Here are some facts regarding BuzzFeed according to Similar Web, a database that tracks the analytics of digital news outlets. BuzzFeed is ranked #1 in it’s category of News and Media. 48.28% of traffic is from social and 82.90% of that social traffic is on Facebook. These are simple facts, but they say something. BuzzFeed works. Facebook and BuzzFeed’s connection is very strong and in order to maintain that we have to keep sharing.
(Isn’t that a pretty smile?) Fun facts about the man pictured above: Jonah Peretti is the co-founder of BuzzFeed and Huffington Post. He went to MIT. He is 43 years old. His sister, Chelsea Peretti, is a famous comedian and an actress.
Jonah Perretti mentions to Tech Crunch how it important it is to understand the medium BuzzFeed is and that if we understand that it “will allow us to make better news and entertainment when they are scaled out.” Understand this generation and how we operate is a crucial thing in a business like BuzzFeed. He believes this humor and the interactive experience that BuzzFeed brings to the news is exactly what our generation needs. He doesn’t see the harm in adding some fun to the news.
On December 19, 2016 (not too long ago), Peretti wrote a letter to his “BuzzFeeders” about what’s to come next. It was published on the technology news website, Recode. In this letter, he discusses the past, present and future of the internet and how BuzzFeed plans to adapt to these changes. He discusses the time before digital media, where there was a one-way communication between the audience and the media companies, which lacked any digital advantages.In digital today, there’s a two-way communication between the audience and media companies that is personalized and tailored to the specific audience. And now we have what BuzzFeed is all about, the social media aspect of the digital world.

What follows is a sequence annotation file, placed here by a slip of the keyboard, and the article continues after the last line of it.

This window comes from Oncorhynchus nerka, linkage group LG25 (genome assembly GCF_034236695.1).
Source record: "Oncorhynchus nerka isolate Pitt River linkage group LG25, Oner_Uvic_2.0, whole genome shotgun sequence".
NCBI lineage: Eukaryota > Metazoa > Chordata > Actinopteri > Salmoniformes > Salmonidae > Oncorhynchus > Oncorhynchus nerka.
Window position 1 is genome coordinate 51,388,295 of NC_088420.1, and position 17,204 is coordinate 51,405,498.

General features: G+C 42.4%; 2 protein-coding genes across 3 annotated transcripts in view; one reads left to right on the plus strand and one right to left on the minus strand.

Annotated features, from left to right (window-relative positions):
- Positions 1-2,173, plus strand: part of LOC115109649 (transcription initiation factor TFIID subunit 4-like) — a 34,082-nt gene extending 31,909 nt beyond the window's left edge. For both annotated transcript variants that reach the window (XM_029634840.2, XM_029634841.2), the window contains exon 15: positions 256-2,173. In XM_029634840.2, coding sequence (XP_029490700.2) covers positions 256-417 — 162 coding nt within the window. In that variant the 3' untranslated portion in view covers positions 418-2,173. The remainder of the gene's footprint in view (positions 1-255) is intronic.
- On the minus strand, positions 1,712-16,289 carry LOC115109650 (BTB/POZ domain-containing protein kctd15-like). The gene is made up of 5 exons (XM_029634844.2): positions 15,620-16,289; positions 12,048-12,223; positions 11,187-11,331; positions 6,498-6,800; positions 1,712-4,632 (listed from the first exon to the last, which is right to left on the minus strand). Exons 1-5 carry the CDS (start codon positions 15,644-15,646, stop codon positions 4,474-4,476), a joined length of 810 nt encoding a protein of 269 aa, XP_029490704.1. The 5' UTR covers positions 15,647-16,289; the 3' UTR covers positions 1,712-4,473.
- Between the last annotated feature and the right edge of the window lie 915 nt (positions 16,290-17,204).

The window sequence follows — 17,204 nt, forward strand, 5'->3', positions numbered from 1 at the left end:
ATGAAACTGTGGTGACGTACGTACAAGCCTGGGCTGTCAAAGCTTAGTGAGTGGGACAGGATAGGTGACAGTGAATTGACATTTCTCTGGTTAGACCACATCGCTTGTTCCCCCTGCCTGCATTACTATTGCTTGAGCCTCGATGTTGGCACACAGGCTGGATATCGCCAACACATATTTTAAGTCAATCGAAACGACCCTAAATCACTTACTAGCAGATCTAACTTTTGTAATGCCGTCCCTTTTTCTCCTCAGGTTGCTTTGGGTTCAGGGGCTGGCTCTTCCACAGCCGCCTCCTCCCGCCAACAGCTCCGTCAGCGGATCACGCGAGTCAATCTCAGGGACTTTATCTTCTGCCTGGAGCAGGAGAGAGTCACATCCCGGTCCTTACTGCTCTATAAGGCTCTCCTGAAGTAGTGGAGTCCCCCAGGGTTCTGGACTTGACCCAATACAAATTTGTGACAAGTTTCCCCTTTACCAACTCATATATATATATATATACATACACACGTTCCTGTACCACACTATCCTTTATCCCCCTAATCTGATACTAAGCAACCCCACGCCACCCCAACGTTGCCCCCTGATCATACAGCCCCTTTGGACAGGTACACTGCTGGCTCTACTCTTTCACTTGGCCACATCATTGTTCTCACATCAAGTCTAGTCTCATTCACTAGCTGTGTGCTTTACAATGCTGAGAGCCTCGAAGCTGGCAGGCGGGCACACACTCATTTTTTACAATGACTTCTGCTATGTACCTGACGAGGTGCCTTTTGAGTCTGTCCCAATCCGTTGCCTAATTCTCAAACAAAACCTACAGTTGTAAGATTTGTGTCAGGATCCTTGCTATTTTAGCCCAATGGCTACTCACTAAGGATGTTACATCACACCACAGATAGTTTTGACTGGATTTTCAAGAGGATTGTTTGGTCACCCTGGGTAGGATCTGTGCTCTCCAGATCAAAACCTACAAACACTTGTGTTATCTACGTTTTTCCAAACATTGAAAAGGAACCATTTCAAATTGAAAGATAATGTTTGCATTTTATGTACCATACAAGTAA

“Sharing is the clearest metric for showing that media is creating a social connection between people.” Peretti could not have said it better. Sharing pictures, articles or fun BuzzFeed quizzes is what keeps people talking and laughing. People are invested in these posts. Technology has taken over our lives, whether it’s for the good or bad, Peretti not only understands what this generation wants, but he knows what they will want and how BuzzFeed can improve that relationship with their audience.
I decided another important way to show why our generation loves BuzzFeed was to ask my friends why they think BuzzFeed works. Here, were some of the responses I got:
“It’s the best reason to escape the boredom of class.”- Marissa, 22.
“The humor is relatable to our generation.” Ali, 22.
“The articles are easier to read than a simple newspaper.” Claudia, 21.
“I love that I get to enjoy and also, share it with others.”(unfortunately) My mother.
All in all, people love BuzzFeed. And sure, some people hate it. There will always be haters though. But to the people that I surround myself with and this generation, we appreciate all the laughter it brings. Thank you, BuzzFeed.
Schroeder, Christopher M. “BuzzFeed Wins the Internet Daily. Here’s What Its Boss Thinks Is Next.” Recode. Recode, 19 Dec. 2016. Web. 03 May 2017.
“Buzzfeed.com Traffic Statistics.” SimilarWeb. N.p., n.d. Web. 03 May 2017.
20150, Milo14 Apr. “You Can’t Trust Buzzfeed.” Breitbart. N.p., 14 Apr. 2015. Web. 03 May 2017.
Fisher, Marc. “Who Cares If It’s True?” Columbia Journalism Review. N.p., n.d. Web. 03 May 2017.
“BuzzFeed Advertise.” BuzzFeed Advertise: Content Worth Sharing. N.p., n.d. Web. 04 May 2017.